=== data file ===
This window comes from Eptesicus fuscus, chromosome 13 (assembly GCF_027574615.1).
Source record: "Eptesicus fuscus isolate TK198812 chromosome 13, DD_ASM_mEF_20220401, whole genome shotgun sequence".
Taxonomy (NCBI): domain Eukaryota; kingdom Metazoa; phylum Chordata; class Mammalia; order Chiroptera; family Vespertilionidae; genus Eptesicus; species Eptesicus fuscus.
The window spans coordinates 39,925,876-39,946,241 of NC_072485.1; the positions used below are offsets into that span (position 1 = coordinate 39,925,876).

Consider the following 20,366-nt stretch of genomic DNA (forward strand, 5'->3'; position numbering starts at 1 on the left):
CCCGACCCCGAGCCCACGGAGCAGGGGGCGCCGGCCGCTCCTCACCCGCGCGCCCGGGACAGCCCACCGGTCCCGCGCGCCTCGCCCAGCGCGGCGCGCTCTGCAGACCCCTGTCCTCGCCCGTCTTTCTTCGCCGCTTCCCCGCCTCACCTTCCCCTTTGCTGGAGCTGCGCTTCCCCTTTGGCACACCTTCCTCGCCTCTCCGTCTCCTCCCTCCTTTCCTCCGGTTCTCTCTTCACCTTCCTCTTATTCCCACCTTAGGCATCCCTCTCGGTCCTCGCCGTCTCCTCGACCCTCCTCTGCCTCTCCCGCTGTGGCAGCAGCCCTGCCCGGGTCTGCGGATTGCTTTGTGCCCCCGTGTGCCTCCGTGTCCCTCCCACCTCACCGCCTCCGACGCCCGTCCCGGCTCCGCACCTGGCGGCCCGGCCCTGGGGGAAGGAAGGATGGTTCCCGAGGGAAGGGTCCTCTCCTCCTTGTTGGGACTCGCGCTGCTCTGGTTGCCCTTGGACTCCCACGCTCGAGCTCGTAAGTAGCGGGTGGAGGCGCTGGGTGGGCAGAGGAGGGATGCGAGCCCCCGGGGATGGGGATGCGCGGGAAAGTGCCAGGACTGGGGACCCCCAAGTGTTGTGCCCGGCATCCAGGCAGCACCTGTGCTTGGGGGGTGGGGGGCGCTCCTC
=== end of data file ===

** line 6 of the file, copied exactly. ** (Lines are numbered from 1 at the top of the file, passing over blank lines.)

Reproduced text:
CCCGACCCCGAGCCCACGGAGCAGGGGGCGCCGGCCGCTCCTCACCCGCGCGCCCGGGACAGCCCACCGGTCCCGCGCGCCTCGCCCAGCGCGGCGCGCTCTGCAGACCCCTGTCCTCGCCCGTCTTTCTTCGCCGCTTCCCCGCCTCACCTTCCCCTTTGCTGGAGCTGCGCTTCCCCTTTGGCACACCTTCCTCGCCTCTCCGTCTCCTCCCTCCTTTCCTCCGGTTCTCTCTTCACCTTCCTCTTATTCCCACCTTAGGCATCCCTCTCGGTCCTCGCCGTCTCCTCGACCCTCCTCTGCCTCTCCCGCTGTGGCAGCAGCCCTGCCCGGGTCTGCGGATTGCTTTGTGCCCCCGTGTGCCTCCGTGTCCCTCCCACCTCACCGCCTCCGACGCCCGTCCCGGCTCCGCACCTGGCGGCCCGGCCCTGGGGGAAGGAAGGATGGTTCCCGAGGGAAGGGTCCTCTCCTCCTTGTTGGGACTCGCGCTGCTCTGGTTGCCCTTGGACTCCCACGCTCGAGCTCGTAAGTAGCGGGTGGAGGCGCTGGGTGGGCAGAGGAGGGATGCGAGCCCCCGGGGATGGGGATGCGCGGGAAAGTGCCAGGACTGGGGACCCCCAAGTGTTGTGCCCGGCATCCAGGCAGCACCTGTGCTTGGGGGGTGGGGGGCGCTCCTC